Timo Werner afflicted by Chelsea’s striker curse: Richard Buxton
His Stamford Bridge struggles are reminiscent of Higuain, Torres and Morata's
Chelsea's No. 9 curse is now plaguing a player who does not even wear the shirt.
Timo Werner may not sport the same ill-fated number which cursed Gonzalo Higuain, Alvaro Morata and Fernando Torres, but his struggles are starting to mirror their own.
The trio's tenures at Stamford Bridge ended up proving that the best days of their respective careers were behind them. Stakes for the German international, however, are far higher after faltering again in a late 1-0 win over Fulham yesterday morning (Singapore time).
Werner is still the Blues' joint-top scorer this season, with nine in all competitions, yet a barren run in the English Premier League has now stretched to around 11 hours without a goal.
By personal admission, he is struggling to come to terms with the physicality of his new surroundings and expectations heightened by a £47.5 million (S$85.8m) price tag.
Being shunted out wide in a three-man attack has also done little to help his case, with RB Leipzig's penchant for a two-pronged frontline allowing him to plunder goals at will.
More than that, though, Werner's inability to find the target in the EPL is a clear sign of a player shorn of confidence in situations where he had previously flourished.
At Craven Cottage, he spurned several opportunities to break his domestic duck that vindicated Frank Lampard's reluctance to persist with the 24-year-old in a starring role.
History is potentially dissuading the former midfielder from repeating the mistakes that he witnessed first-hand in the west Londoners' dressing room with Torres in particular.
Persistence failed to overcome resistance for the ex-Liverpool talisman as his own eight-figure move to the capital a decade ago was hardly prolific.
The Spaniard's failure to fire consistently became a punchline that delighted Chelsea's many detractors at the time and left a succession of managers tearing their hair out.
Lampard's change in approach has yet to kick-start Werner on the goal trail and could soon carry far-reaching implications for the one-time Leipzig marksman as Germany coach Joachim Loew keeps tabs on his development in the build-up to this year's European Championship.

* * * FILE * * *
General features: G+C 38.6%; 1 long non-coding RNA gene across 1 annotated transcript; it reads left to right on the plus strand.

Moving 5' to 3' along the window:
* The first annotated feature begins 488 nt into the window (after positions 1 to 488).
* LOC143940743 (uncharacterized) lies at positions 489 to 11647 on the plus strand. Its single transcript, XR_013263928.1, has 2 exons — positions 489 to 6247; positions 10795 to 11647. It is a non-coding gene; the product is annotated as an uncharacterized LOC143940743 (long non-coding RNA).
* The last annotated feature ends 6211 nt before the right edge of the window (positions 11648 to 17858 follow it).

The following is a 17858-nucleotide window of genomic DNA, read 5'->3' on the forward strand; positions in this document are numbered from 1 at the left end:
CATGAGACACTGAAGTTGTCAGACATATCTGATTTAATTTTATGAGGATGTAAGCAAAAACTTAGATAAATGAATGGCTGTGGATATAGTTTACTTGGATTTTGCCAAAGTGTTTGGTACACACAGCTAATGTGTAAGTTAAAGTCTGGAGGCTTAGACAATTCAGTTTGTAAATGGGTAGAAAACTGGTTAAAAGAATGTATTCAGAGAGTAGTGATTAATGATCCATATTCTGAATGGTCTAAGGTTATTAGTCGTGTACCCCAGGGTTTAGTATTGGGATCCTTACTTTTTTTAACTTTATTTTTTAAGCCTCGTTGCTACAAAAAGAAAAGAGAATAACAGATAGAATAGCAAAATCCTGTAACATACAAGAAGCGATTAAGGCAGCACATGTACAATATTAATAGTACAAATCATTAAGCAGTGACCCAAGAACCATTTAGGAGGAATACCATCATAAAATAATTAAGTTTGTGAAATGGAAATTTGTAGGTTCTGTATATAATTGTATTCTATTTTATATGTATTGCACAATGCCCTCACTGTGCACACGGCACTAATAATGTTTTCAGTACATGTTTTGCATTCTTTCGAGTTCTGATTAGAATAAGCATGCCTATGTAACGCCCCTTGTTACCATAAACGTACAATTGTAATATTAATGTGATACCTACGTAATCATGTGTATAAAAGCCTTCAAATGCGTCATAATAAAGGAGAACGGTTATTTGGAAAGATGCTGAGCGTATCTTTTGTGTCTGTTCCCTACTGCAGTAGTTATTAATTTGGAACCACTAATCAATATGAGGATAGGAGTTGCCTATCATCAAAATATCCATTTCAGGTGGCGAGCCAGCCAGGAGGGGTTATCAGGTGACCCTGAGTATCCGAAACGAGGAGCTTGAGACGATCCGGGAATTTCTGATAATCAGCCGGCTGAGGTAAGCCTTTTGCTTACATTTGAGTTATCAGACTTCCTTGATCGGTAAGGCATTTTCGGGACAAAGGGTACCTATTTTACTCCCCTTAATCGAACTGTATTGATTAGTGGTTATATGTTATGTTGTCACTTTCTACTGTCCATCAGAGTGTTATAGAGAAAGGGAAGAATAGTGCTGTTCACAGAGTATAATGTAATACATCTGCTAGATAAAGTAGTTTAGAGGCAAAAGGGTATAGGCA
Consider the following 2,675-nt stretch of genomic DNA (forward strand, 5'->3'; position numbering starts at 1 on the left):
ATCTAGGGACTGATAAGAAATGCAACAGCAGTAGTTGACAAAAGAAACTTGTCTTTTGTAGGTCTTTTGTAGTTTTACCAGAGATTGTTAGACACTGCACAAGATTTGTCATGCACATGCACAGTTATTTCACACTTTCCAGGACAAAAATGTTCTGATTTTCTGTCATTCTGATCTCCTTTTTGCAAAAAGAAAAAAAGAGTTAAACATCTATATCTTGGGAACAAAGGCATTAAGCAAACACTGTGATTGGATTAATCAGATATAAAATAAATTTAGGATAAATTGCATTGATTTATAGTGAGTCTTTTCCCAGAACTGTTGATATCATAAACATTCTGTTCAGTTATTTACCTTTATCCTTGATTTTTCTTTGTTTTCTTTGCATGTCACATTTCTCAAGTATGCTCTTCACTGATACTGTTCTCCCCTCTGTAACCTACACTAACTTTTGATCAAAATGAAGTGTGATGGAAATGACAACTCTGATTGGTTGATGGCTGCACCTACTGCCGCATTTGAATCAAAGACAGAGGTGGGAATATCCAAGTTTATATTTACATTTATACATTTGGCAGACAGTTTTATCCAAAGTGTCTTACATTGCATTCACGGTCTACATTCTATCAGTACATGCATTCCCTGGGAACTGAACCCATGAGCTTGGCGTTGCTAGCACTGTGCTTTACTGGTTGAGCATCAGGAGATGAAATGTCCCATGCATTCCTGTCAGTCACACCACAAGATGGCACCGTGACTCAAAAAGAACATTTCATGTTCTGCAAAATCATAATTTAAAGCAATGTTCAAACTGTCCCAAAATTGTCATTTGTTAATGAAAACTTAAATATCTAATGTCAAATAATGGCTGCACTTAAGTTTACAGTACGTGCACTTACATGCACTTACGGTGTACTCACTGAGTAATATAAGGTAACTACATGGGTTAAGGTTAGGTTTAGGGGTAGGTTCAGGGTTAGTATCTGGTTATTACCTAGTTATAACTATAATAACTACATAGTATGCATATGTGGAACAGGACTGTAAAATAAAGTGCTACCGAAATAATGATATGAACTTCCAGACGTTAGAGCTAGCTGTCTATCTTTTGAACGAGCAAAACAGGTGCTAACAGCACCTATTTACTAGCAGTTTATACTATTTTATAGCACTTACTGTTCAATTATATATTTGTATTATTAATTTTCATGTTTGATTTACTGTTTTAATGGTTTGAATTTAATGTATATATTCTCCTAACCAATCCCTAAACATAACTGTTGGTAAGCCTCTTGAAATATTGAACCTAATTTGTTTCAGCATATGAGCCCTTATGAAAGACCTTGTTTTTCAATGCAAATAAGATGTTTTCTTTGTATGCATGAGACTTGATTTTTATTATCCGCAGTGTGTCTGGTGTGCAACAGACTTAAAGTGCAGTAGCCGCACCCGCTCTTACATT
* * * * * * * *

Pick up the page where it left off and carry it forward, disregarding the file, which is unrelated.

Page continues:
Pressure continues to mount on both Die Mannschaft's coach and his Chelsea counterpart, with the former already facing calls for his head from World Cup winner Lothar Matthaeus, if things do not go according to plan again at this summer's Finals.
Loew ruthlessly discarded Thomas Mueller, alongside several Germany veterans, two years ago in the belief that Werner and others were adept enough to step into the fold.
But if the striker continues to flounder at the Bridge, the mop-topped Svengali might be forced to swallow his pride and consider handing Mueller a recall in the coming months.
Lampard's belief that the goals will flow for Werner once more may not be enough to keep his place for club and country as both aim to deliver overdue statements of intent.
Time is not something which Chelsea's all-time top scorer will be afforded in the dugout with hopes of an EPL title bid already disintegrating into a European qualification scrap.
Werner is likely to be granted that same courtesy if he remains incapable of making the best of what Lampard described as "bread and butter" scenarios in front of goal.
Unless he finds a way to start gorging again, begging for scraps will not be an option.